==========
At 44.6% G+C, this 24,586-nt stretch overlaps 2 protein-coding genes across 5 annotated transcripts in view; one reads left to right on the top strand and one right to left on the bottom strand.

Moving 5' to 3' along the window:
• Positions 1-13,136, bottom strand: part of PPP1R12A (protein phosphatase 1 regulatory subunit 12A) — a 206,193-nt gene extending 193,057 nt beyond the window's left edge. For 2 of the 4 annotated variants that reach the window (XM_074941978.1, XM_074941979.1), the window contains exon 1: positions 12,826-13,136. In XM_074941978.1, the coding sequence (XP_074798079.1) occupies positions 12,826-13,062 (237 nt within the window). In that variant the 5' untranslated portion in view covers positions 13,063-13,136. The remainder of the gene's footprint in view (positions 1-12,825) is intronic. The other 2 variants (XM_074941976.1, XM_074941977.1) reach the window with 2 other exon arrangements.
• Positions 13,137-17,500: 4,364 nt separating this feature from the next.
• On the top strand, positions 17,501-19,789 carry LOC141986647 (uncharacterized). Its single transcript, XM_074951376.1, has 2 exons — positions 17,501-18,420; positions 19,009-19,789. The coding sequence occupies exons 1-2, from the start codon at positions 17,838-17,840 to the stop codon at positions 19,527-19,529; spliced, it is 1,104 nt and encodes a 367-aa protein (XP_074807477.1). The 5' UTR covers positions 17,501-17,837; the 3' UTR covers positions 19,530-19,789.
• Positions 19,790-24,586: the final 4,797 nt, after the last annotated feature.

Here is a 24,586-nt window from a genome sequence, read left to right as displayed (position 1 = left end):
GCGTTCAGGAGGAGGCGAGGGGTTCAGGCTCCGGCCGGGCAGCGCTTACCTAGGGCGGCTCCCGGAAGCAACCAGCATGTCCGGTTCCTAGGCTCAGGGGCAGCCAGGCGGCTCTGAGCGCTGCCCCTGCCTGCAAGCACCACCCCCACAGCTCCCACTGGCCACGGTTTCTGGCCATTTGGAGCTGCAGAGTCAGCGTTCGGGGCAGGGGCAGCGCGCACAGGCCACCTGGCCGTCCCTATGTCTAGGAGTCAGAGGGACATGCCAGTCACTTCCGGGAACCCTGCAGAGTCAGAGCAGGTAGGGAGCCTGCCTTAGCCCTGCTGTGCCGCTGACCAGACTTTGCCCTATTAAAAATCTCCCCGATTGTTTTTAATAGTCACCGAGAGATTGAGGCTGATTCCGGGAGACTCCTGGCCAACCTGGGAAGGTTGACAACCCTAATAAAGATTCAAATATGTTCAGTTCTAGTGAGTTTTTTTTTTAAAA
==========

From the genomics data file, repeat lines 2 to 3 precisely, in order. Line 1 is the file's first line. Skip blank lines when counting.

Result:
Moving 5' to 3' along the window:
• Positions 1-13,136, bottom strand: part of PPP1R12A (protein phosphatase 1 regulatory subunit 12A) — a 206,193-nt gene extending 193,057 nt beyond the window's left edge. For 2 of the 4 annotated variants that reach the window (XM_074941978.1, XM_074941979.1), the window contains exon 1: positions 12,826-13,136. In XM_074941978.1, the coding sequence (XP_074798079.1) occupies positions 12,826-13,062 (237 nt within the window). In that variant the 5' untranslated portion in view covers positions 13,063-13,136. The remainder of the gene's footprint in view (positions 1-12,825) is intronic. The other 2 variants (XM_074941976.1, XM_074941977.1) reach the window with 2 other exon arrangements.